Paper Money

German Reich draws attention: Paper Money News

This May 4, 1937, Nazi 4.5 percent debenture bond in a denomination of 100,000-reichsmark was part of a group lot that sold for a price of about 8 cents per item in the lot.

Original images courtesy of Spink's

The sale by Spink & Son of the loans of the German Reich on Nov. 20 was but a small part of a 550-lot auction of world bond and share certificates, but it earned a disproportionate share of attention, particularly in Germany. 

At a time when the German Ministry of Culture is trying to push a set of draconian restrictions on the ability of German dealers and collectors to export legitimate cultural property from their homeland, the fact that the German Ministry of Finance exported part of its own heritage for sale in England instead of Germany, was met with bemusement by some and outrage by others, notwithstanding the commercial logic of the choice.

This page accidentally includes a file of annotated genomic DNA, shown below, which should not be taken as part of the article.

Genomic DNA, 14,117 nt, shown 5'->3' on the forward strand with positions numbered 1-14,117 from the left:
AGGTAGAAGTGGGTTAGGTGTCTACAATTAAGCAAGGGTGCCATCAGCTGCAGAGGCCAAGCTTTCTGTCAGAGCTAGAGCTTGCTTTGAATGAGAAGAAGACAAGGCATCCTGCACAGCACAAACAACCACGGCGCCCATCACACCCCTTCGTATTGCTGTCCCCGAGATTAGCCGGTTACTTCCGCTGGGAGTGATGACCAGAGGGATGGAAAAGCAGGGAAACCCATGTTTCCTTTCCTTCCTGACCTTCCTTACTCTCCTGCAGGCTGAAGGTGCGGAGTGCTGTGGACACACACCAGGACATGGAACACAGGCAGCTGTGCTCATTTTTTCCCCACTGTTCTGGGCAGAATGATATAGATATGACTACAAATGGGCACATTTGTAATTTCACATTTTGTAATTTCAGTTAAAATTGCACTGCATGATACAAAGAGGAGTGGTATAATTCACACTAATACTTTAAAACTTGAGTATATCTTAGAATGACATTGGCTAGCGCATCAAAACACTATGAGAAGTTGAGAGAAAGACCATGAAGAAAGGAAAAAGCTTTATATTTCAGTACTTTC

Although more lots went unsold than would be expected at a paper money auction, the majority sold within Spink’s estimates, most of which were in the range of £100 to £300. All but a few were multiple-piece lots. 

The bargain of the day, at least on a per piece basis, was a group of 7,826 Nazi 4.5 percent debenture bonds of May 4, 1937, consisting of 100-, 500-, 1,000-, 5,000-, 20,000-, 50,000-, and 100,000-reichsmark bonds, mostly graded Extremely Fine. It was estimated at £400 to £500 and sold for £420 ($631) including the 20 percent buyer’s fee, or 5.4 pence (8 cents) each. 

The highest price for a single lot was £1,200 ($1,803) for a unique 85-million-reichsmark issue concerning railway special assets in the occupied eastern territories issued a week before the end of the war that sold for £1,200 ($1,800) on a £200 to £300 estimate.

Community Comments